Factors That Predict Differences in Childhood Mortality in Nigerian Communities: A Prognostic Model

Victor T. Adekanmbi, Ngianga Bakwin Kandala, Saverio Stranges, Olalekan A. Uthman

Research output: Contribution to journalArticlepeer-review


Objective To identify predictors of variations of childhood mortality between Nigerian communities and to identify high-risk communities where childhood mortality was higher than expected. Study design Secondary analysis of the 2013 Nigeria Demographic and Health Survey data using prognostic univariable and multivariable mixed Poisson regression models. Likelihood ratio test, Hosmer-Lemeshow goodness-of-fit, and variance inflation factor were used to evaluate the fitness of the final model. Results The final adjusted model revealed that communities with high rating of multiple childhood deprivation (relative risk 1.14, 95% CI 1.09-1.19) and maternal socioeconomic deprivation (relative risk 1.22, 95% CI 1.14-1.29) were associated significantly with the risk of childhood mortality. Communities with enhanced maternal hospital-based health-seeking behaviors and more advantageous environmental conditions had reduced risks of childhood mortality. Similarly, children living in communities with high ethnic diversity were significantly less likely to die before their fifth birthday (relative risk 0.96, 95% CI 0.94-0.97). About 64% of the observed heterogeneity in childhood mortality in these communities was explained by the final model. Eleven of the 896 communities had higher than expected childhood mortality rates during the study period. Conclusions Of the 31 482 children included in this survey, 2886 had died before their fifth birthday (128 deaths per 1000 live births). There are variations in childhood mortality across Nigerian communities that are not determined only by health system functions but also by factors beyond the scope of health authorities and healthcare delivery systems.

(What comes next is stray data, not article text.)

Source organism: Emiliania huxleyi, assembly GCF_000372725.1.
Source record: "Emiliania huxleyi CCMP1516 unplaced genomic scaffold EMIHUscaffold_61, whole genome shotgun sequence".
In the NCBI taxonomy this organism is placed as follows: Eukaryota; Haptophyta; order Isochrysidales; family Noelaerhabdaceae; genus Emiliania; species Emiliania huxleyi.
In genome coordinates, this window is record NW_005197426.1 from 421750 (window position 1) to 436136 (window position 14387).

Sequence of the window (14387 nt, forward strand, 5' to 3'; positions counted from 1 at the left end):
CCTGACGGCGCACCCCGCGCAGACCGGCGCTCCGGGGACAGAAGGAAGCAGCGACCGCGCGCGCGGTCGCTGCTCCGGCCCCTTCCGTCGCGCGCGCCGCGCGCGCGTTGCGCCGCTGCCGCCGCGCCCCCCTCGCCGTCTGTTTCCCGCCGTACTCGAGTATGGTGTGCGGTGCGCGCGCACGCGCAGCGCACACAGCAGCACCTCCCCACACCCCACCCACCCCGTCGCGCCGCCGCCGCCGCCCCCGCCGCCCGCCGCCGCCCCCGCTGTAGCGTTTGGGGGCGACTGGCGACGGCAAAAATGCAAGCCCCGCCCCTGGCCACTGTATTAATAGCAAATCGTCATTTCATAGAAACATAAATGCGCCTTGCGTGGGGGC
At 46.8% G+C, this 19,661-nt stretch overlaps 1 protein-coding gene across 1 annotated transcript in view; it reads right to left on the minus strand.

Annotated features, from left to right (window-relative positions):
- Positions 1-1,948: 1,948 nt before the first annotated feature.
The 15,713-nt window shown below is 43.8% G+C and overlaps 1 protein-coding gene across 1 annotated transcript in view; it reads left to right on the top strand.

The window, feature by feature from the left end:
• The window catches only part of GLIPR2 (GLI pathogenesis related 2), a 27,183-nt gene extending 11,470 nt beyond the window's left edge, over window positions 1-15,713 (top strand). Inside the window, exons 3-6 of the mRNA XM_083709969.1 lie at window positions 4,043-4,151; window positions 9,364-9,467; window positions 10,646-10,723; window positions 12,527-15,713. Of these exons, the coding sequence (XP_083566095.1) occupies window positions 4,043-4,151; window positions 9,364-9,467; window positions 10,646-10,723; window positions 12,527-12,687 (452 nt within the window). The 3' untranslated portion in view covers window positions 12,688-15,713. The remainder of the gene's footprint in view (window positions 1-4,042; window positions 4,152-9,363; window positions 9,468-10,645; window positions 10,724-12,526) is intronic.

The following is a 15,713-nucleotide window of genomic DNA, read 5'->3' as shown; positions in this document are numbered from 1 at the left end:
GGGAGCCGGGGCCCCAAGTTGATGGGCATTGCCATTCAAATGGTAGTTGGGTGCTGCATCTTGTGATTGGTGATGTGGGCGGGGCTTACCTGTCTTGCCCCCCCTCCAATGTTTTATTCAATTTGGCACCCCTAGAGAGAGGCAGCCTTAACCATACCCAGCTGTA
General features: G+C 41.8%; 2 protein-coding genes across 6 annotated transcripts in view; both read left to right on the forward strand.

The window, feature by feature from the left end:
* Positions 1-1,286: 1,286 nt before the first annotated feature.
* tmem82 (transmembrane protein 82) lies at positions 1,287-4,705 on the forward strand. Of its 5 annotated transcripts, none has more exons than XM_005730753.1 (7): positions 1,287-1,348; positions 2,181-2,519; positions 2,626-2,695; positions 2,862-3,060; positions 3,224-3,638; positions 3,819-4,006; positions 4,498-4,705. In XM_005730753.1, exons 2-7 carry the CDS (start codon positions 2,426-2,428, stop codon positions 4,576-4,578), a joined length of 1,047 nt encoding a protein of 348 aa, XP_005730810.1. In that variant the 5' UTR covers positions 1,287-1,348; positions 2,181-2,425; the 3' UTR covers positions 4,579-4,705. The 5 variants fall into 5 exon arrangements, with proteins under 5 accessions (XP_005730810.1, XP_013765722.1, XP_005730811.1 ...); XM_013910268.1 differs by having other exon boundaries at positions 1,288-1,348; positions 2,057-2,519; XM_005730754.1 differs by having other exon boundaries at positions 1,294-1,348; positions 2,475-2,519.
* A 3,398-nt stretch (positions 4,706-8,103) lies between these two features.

Original languageEnglish (US)
Pages (from-to)144-150.e1
JournalJournal of Pediatrics
StatePublished - Jan 1 2016
Externally publishedYes

ASJC Scopus subject areas

  • Pediatrics, Perinatology, and Child Health


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